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Iran Presidential Candidates Face Off in First Debate

Presidential candidates attend three televised debates and their performance in the widely watched programs is seen as a reliable indicator of their final ranking
The six presidential candidates attend the first televised debate on April 28.  The six presidential candidates attend the first televised debate on April 28.

The six qualified candidates cleared to run for president by the election watchdog Guardians Council had their first live debate on Friday, warming up the race for the May 19 presidential poll.

The field of candidates is almost equally divided between President Hassan Rouhani and his backers, Vice President Es'haq Jahangiri and former industries and mines minister Mostafa Hashemitaba, and their conservative opponents, Tehran Mayor Mohammad Baqer Qalibaf, custodian of the holy shrine of Imam Reza (PBUH), Ebrahim Raeisi, and former culture minister, Mostafa Mirsalim.

The three-hour debate was focused on social issues, such as obstacles to marriage, youth unemployment, informal settlements, the rich-poor divide and housing.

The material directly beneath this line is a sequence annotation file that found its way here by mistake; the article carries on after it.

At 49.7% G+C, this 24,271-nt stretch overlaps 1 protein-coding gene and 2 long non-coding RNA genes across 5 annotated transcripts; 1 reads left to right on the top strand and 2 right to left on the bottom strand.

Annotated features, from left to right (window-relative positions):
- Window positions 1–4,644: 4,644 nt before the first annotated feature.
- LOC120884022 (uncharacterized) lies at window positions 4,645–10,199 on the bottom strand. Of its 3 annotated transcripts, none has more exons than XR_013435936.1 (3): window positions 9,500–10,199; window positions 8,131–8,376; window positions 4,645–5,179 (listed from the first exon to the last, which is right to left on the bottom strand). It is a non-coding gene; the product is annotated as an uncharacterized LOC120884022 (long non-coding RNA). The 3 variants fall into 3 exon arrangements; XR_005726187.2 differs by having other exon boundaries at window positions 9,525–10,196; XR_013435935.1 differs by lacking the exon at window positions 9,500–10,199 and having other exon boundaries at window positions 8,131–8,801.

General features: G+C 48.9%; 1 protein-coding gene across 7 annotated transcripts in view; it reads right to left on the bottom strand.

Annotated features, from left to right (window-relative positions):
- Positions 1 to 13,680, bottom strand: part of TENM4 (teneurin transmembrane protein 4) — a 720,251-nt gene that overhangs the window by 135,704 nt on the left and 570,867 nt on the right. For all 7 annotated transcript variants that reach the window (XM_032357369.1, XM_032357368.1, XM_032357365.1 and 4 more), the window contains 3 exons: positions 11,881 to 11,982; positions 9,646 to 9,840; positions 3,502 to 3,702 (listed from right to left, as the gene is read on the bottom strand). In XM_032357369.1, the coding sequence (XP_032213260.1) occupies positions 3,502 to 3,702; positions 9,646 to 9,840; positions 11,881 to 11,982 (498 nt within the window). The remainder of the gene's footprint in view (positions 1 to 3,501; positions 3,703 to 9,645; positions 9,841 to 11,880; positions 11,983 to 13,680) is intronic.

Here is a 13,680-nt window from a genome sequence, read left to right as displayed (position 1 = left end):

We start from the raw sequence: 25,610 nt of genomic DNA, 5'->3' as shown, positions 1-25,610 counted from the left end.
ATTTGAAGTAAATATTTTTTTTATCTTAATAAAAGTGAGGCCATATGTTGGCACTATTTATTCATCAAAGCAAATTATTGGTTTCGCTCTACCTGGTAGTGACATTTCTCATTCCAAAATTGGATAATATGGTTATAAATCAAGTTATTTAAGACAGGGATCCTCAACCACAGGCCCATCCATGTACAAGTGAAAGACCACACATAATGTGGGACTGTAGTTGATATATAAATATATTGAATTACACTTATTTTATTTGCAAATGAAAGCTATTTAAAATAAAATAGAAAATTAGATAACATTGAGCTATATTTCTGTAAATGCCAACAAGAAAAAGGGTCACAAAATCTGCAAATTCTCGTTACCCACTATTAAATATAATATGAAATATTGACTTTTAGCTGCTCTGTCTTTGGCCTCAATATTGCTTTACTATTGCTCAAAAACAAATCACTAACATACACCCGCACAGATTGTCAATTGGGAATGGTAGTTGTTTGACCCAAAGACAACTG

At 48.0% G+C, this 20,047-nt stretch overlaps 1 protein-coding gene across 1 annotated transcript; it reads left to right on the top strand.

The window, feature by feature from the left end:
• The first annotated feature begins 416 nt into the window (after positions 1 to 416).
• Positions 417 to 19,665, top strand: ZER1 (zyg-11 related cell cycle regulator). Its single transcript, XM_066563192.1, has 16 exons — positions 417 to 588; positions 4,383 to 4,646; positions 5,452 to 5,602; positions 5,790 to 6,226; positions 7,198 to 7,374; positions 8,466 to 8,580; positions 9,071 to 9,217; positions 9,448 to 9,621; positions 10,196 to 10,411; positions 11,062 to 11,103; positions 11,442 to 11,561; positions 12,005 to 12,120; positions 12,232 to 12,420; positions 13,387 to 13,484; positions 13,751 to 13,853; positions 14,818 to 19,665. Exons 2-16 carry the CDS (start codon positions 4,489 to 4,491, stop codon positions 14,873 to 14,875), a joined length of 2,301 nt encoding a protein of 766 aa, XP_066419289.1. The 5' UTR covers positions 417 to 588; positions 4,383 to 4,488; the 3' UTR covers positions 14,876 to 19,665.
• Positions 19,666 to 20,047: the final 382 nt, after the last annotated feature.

Defending his four-year presidential record, Rouhani said employment generation requires a favorable business environment, which his administration has worked hard to create.

The president said his government has also exerted considerable efforts to attract foreign investment, as part of measures to revive a flagging economy hit by years of international sanctions.

Live televised debates, introduced in the runup to the 2009 presidential poll, are a must-see for many Iranians curious to know more about their would-be presidents.

Earlier this month, an announcement by the Interior Ministry, the election organizer, that the debates would be broadcast pre-recorded triggered widespread criticism by the public and candidates themselves, prompting a reversal of the decision.

The candidates' performance in these debates is a seen as a reliable indicator of their final ranking.

The next two electoral debates will be held on May 5 and May 12 on politics and economy respectively.

The campaign season started on April 21 and will last until 24 hours before the vote.

If no candidate garners more than 50% of the votes, a runoff will be held on May 26 between the two top vote-getters.

Electorates are estimated to be around 1.5 million more than the 50.5 million of the previous vote.

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